It’s also good to keep trying to make a novel work. I know too many (mostly) unpublished novelists who don’t rewrite. Instead of continuing to work on the newly completed draft to make it work they move on to a brand new novel. The problem with doing that is rewriting requires a different set of skills from first drafting. You’ll never write a good novel if you can’t stand to work past that initial draft.

“But I don’t know how to rewrite!” I hear you cry.

For your convenience I have written this handy guide to rewriting. You’re welcome.

Whatever decision you make it’s going to be okay.

TL;DR There is no definitive answer on whether you should give up on your novel or not. It all depends.

  1. None of these novels were unspeakably bad. []
  2. Or two, or twenty, or a hundred. []
  3. There are many first novels sent in the one room with hardly andy characters that don’t go anywhere. Funny that. About the only successful novel set in one room I can think of is Emma Emma Donoghue’s Room, which totally pulls it off. But then not the entire novel is set in the room. []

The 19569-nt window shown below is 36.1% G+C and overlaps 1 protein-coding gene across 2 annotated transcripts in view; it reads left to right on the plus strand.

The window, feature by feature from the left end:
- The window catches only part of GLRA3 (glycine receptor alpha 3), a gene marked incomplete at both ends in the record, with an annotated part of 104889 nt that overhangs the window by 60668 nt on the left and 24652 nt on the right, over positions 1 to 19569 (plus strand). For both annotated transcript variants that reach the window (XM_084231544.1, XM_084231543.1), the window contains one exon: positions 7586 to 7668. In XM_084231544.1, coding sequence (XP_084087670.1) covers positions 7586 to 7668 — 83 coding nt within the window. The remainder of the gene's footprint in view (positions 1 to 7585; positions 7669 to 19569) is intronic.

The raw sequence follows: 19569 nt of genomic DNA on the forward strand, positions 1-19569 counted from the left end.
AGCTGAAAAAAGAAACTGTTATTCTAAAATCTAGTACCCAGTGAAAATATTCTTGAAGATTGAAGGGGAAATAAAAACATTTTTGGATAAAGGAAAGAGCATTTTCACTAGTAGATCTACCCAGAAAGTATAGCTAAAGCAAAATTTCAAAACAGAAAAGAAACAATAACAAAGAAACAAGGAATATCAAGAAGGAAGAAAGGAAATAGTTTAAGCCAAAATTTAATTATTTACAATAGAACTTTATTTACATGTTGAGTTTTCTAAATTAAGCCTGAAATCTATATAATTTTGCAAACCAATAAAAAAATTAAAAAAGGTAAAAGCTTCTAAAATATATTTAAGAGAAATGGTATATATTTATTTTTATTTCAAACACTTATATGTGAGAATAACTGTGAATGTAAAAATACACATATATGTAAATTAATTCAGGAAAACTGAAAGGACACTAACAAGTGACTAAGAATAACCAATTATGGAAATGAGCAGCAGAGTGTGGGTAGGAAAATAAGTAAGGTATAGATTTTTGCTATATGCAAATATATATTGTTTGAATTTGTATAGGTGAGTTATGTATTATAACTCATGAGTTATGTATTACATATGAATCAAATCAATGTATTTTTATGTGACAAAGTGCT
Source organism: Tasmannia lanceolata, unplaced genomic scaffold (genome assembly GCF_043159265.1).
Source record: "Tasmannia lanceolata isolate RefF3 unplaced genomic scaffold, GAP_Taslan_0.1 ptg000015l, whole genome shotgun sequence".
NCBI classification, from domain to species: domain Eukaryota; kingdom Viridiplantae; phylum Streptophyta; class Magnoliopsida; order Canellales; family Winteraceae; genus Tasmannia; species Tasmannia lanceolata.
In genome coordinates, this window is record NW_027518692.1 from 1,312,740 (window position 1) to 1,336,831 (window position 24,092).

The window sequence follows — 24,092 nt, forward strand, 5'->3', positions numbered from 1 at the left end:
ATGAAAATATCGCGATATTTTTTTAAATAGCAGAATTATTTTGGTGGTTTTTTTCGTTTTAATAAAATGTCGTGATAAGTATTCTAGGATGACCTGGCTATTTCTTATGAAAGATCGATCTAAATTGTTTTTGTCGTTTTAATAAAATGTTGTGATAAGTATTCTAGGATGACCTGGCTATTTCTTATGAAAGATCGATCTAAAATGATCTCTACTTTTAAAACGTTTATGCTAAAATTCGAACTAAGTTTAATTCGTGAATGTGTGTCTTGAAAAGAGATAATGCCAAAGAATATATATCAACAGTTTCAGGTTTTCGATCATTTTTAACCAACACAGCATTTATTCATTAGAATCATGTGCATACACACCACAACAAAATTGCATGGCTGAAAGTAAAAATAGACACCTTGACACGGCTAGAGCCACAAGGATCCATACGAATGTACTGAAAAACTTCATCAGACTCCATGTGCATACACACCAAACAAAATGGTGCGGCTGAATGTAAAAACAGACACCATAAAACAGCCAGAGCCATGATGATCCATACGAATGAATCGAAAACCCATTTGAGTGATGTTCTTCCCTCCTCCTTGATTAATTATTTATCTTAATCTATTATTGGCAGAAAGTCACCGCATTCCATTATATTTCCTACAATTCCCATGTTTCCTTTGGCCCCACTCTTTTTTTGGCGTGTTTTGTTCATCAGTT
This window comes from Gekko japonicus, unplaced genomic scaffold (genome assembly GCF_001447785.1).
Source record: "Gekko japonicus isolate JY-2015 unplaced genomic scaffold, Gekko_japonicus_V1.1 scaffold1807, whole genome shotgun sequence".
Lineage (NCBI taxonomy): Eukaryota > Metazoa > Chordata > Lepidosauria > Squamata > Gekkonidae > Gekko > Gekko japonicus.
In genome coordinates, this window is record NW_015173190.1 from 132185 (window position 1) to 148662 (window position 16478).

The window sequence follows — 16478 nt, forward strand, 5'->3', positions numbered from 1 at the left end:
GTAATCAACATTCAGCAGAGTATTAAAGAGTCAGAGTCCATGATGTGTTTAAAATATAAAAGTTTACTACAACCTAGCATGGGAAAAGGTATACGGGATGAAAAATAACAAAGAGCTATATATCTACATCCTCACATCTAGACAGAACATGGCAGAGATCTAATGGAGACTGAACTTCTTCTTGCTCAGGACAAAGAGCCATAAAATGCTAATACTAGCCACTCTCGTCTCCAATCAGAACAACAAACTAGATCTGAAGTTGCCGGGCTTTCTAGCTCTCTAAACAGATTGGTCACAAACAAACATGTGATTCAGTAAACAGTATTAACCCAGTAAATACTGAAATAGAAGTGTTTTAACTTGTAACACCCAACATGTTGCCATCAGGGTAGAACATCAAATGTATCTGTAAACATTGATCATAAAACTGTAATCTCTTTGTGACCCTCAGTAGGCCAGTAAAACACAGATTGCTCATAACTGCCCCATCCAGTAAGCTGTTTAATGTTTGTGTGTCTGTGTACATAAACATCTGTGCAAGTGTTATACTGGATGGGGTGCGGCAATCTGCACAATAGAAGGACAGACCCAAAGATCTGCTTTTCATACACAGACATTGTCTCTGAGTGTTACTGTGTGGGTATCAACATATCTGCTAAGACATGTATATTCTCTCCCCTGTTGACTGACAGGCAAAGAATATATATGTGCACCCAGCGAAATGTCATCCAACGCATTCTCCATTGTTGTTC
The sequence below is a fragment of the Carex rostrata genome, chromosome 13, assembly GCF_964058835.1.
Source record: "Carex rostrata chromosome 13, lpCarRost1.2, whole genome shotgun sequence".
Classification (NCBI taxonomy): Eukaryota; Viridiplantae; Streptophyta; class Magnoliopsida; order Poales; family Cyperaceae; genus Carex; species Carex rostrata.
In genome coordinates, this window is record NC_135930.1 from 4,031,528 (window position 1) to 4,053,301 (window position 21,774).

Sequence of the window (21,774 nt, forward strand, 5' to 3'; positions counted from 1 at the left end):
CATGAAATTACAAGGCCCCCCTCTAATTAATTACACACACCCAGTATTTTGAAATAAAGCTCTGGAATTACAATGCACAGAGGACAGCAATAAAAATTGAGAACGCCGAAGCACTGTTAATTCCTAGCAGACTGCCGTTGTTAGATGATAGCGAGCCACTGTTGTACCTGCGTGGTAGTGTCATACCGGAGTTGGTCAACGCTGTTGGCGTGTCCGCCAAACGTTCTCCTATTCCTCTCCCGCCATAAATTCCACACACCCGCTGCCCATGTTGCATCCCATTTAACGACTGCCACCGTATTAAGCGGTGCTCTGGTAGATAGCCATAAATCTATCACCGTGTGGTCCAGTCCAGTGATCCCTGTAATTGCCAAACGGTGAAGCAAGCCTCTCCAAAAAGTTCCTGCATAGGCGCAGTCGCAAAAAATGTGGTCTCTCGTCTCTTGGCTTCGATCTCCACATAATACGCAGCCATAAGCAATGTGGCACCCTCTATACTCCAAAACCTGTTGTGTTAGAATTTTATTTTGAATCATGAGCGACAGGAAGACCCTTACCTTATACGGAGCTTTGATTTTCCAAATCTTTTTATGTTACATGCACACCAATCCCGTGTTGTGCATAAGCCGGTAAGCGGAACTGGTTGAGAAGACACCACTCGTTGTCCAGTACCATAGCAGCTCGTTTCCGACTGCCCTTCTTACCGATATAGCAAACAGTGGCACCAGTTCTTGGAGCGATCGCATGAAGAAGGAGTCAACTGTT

4. Unless you’re one of those writers who writes the same book over and over again. If that one book is super popular. Congrats! You are a sure-fire commercial success. We readers love authors who are consistent and don’t freak us out by writing totally different books in completely different genres. []
  5. Once you’ve finished a bunch of novels you’ll have a better sense of whether a novel isn’t going anywhere and can put it aside if it’s really not working. []

Last Day of 2015

This is my annual recap of the year that was as well as a squiz at what’s gunna happen in 2016.1 By which I mean what’s going to happen in my publishing life. I am not Nostradamus. (Actually neither was Nostradamus. He was not an accurate prognosticator.) Nor would I want to be. I’m convinced being able to tell the future is the worst superpower. I’d rather be invisible and being invisible never ends well. Just read H. G. Wells!

Um, I digress:

Reading and Watching in 2015